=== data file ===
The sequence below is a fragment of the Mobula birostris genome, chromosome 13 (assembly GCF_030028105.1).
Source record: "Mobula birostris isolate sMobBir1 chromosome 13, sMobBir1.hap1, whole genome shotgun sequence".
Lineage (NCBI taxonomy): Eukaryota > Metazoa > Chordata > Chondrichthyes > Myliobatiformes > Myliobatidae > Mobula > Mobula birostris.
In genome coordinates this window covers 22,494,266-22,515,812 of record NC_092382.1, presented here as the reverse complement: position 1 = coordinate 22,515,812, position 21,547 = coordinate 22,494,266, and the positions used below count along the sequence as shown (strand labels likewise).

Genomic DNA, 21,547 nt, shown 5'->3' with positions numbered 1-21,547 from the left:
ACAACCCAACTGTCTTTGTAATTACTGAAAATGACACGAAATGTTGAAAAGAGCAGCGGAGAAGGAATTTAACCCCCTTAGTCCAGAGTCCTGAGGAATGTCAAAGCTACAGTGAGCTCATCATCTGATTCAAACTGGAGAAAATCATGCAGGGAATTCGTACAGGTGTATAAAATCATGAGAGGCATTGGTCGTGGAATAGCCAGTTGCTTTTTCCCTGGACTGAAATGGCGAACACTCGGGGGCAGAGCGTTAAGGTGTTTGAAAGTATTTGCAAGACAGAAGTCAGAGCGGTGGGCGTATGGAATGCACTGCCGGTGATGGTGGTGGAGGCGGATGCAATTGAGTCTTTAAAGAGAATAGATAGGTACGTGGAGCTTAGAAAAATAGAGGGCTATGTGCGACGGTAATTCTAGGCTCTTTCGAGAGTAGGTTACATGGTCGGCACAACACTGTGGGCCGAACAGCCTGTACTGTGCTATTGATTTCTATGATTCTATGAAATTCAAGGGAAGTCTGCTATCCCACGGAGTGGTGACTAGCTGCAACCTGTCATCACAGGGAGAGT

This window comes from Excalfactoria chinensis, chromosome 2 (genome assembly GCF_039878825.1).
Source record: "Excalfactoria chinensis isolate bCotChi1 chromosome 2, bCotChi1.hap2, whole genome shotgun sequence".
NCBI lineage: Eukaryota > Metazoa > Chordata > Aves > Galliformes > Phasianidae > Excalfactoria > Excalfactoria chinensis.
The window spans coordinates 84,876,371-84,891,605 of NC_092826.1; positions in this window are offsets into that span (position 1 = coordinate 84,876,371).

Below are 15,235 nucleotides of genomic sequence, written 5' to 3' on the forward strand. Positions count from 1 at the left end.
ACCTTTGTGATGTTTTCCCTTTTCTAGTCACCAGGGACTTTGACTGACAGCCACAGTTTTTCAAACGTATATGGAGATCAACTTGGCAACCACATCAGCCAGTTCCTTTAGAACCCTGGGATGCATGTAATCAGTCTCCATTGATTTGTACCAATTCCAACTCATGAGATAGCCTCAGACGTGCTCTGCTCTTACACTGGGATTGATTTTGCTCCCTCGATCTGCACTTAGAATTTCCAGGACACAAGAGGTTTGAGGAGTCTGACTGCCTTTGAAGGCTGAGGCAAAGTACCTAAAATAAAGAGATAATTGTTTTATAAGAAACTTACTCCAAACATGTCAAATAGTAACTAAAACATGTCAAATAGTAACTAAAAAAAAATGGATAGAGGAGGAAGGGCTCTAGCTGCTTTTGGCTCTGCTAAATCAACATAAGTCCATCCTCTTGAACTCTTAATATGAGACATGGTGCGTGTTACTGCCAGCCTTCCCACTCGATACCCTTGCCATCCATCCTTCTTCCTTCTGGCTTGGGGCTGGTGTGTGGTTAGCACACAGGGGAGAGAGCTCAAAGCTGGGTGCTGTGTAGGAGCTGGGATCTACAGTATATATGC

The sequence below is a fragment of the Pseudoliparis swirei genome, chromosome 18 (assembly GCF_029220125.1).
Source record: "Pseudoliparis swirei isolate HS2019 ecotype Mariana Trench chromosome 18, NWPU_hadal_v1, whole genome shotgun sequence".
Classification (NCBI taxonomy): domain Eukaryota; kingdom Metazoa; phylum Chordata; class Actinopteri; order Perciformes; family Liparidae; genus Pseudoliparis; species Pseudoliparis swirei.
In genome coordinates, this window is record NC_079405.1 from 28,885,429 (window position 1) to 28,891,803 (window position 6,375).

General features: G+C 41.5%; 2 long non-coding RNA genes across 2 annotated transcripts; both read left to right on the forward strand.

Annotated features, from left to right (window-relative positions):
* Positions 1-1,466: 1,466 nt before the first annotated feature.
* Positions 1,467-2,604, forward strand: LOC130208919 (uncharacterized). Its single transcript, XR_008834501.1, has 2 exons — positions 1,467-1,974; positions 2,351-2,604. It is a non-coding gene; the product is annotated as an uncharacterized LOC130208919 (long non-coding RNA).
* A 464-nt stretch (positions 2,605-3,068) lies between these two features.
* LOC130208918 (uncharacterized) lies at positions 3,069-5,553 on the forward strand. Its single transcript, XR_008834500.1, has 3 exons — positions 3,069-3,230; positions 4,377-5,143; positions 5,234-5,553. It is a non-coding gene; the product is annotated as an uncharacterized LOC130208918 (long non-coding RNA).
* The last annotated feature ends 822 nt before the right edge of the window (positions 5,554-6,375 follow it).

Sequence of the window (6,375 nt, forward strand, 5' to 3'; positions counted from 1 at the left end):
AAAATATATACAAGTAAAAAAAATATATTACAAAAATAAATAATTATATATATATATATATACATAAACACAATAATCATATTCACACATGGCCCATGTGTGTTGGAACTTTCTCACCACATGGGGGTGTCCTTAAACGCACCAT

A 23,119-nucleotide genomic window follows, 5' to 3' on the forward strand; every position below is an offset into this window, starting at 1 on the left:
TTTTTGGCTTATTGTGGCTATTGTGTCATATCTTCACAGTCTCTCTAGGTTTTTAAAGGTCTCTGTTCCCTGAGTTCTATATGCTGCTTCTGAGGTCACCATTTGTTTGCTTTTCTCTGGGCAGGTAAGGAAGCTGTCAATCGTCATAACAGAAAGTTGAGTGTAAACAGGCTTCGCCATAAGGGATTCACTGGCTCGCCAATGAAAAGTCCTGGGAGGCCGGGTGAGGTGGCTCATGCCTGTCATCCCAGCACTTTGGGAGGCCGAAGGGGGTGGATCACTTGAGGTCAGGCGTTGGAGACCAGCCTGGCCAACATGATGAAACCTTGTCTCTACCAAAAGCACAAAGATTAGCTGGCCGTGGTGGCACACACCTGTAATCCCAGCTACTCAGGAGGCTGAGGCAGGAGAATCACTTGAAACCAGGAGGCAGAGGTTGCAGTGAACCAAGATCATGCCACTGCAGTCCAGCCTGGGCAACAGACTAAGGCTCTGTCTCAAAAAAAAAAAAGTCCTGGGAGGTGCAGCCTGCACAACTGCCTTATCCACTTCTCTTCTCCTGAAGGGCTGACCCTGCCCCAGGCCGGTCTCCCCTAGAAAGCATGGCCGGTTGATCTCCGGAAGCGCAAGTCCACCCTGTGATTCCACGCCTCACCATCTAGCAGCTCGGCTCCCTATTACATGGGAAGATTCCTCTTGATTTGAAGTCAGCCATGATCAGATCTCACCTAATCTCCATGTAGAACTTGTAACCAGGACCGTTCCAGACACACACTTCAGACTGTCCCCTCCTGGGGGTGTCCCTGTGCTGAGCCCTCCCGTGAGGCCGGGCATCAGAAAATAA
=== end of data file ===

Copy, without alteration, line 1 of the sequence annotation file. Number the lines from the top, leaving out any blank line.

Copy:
The sequence below is a fragment of the Mobula birostris genome, chromosome 13 (assembly GCF_030028105.1).